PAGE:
The idea has been there for 18 years! It took all that time for the internet resources to appear, like Project Gutenberg and the Internet Archive, where I could read the full text of coaching books that were long out of print and hideously expensive to buy secondhand. The MS took about five months, but I kept going back and rewriting, developing the storylines, then putting it away and coming back and rewriting yet again. It’s been the messiest thing I’ve ever written, because I had to do a lot of U turns – into the history, then back to the characters. Lots of “killing my darlings” as the story itself straightened out in my head and much of my research became unnecessary. I probably have half a novel in the “spike” folder on my computer; journeys George made, and people he met, both before and after this story is told.

8.) What other books would you compare this story to within your genre?
Malcolm MacDonald’s “World From Rough Stones” sequence. I don’t know yet whether I will follow George and Lucy any further, but I certainly like them enough to consider it.

9.) Who or what inspired you to write this book?
My own great-grandfather was a coachman. I’ve been involved in carriage driving since 1985, and when I’m interested in a subject I read widely round it so I have shelves full of books about the coaching age, plus lots of stuff in PDF format.

There are many historical novels set during the age when the horse was the fastest thing on the road, and a few written about the dawn of the railway age, but there’s nothing – so far as I know, anyway – about what happened to the men who had been the Knights of the Road and whose work suddenly vanished. So I thought it was time to redress the balance. Of course, that one thread as the main theme of the book wasn’t enough; I had to make up characters and relationships that would be interesting, too. I knew I had to invent people whose lives would touch Chaplin’s, so I could show what might have happened to the drivers, stablemen and horses when railways took the heart out of coaching.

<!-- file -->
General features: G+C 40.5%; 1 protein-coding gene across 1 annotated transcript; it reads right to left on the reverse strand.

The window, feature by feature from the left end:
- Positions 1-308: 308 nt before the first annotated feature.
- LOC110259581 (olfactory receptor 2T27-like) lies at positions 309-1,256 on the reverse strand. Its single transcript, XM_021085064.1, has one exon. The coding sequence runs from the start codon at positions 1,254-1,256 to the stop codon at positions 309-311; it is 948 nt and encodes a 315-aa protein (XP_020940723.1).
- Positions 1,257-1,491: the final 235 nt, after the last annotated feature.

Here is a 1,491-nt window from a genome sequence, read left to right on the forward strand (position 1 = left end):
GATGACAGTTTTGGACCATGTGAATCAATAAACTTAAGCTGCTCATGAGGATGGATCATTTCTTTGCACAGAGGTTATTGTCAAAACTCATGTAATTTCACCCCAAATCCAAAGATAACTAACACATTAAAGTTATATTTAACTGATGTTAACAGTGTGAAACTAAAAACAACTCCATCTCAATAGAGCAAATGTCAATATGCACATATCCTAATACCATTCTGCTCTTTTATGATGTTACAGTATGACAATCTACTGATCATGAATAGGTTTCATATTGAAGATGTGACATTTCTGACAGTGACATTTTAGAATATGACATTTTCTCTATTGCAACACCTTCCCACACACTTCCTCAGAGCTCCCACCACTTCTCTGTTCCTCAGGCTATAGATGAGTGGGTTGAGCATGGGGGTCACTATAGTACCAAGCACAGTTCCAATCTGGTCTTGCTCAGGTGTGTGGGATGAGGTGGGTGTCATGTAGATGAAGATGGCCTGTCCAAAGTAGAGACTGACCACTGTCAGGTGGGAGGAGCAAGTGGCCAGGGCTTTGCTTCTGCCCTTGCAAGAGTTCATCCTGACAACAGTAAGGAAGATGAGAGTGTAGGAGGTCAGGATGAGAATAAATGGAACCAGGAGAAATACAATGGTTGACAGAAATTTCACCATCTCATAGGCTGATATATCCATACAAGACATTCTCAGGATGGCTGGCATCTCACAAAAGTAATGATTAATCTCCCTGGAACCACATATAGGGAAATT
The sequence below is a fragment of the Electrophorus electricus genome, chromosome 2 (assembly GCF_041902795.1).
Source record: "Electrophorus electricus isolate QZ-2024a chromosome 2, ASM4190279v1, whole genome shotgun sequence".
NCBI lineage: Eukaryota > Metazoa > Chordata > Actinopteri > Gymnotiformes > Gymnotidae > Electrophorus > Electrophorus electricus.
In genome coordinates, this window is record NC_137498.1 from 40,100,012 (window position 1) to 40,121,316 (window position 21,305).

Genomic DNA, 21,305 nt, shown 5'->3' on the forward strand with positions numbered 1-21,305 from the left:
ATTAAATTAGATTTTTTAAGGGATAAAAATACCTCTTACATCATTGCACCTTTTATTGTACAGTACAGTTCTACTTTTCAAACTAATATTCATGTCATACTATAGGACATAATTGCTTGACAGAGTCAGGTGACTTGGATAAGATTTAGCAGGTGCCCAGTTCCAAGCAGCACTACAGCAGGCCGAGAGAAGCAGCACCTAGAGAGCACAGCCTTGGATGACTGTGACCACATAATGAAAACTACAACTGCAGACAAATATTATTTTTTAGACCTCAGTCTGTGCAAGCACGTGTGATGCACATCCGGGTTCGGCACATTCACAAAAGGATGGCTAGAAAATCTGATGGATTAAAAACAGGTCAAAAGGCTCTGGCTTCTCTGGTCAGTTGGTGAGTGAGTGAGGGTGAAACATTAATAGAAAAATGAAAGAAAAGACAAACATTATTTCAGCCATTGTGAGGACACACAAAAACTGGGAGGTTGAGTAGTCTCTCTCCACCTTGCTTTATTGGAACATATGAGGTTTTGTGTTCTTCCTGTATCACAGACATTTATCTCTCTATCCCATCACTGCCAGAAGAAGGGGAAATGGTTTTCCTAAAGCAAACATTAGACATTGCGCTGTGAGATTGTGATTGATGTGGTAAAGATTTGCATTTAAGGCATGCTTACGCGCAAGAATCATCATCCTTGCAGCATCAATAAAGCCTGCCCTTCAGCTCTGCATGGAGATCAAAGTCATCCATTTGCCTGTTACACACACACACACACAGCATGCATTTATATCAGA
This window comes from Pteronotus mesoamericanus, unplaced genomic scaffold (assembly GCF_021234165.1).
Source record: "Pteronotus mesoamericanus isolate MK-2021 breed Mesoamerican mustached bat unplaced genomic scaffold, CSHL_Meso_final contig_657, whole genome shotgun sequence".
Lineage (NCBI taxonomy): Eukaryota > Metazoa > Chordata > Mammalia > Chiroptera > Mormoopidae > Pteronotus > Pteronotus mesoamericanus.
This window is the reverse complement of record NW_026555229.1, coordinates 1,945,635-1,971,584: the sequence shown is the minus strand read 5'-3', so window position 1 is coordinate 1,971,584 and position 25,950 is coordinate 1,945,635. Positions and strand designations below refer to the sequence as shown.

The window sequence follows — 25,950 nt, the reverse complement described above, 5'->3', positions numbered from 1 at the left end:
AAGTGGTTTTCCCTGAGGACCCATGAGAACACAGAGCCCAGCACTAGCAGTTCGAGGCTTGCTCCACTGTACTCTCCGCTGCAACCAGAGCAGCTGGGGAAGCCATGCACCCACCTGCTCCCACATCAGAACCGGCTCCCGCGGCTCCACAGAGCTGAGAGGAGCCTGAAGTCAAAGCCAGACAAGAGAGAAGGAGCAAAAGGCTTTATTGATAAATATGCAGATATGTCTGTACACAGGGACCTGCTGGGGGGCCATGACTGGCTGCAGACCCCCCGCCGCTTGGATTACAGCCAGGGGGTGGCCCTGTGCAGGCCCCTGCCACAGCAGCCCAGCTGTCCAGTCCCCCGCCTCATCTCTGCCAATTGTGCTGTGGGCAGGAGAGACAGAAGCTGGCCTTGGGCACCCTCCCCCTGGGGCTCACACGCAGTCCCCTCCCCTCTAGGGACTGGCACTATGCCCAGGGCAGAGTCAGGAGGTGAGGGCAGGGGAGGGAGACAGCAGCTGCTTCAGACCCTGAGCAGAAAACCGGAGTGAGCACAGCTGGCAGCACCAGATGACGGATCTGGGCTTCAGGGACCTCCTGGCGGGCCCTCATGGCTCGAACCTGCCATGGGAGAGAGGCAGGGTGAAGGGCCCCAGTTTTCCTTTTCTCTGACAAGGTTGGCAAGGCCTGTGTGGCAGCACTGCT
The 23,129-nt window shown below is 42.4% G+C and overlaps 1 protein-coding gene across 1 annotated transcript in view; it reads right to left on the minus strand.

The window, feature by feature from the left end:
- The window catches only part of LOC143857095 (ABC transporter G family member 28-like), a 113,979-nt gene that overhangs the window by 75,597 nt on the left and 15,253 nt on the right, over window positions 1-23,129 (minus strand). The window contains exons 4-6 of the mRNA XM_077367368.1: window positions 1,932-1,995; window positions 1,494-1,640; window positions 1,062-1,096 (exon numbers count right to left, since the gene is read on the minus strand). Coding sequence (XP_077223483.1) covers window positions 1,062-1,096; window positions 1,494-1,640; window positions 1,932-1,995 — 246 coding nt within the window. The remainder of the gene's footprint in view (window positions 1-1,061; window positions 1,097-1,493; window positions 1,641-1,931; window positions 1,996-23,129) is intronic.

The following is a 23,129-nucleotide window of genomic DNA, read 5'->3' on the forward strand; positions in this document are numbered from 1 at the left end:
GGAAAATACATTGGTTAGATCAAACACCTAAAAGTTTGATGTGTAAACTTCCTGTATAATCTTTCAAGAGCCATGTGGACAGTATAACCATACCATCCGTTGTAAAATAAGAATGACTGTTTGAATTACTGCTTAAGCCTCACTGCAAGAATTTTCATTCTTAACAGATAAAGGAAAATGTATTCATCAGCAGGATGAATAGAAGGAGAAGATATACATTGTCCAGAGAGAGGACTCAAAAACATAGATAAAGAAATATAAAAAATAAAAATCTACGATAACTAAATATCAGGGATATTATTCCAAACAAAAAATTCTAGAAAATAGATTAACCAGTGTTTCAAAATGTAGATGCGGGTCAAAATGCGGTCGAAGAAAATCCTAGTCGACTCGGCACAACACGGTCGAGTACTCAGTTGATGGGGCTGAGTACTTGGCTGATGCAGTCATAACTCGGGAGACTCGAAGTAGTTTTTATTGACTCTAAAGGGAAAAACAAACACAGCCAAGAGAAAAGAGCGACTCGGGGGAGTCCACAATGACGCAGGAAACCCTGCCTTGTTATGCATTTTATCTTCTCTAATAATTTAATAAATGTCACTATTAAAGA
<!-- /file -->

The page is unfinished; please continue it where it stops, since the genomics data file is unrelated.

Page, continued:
My great-grandfather was in domestic service, not on a commercial route, and he lived 50 years after Chaplin’s time, but his existence in my family tree gave me a name to hang my story on: George Davenport. And my great-grandmother really was called Lucy Hennessy, though she didn’t live in Carlisle and my relatives will no doubt be relieved to hear that I have completely invented her unpleasant mother and their unsavoury history. The religious belief that sustains Lucy in the novel is a known factor in the emotional survival of modern victims of child abuse.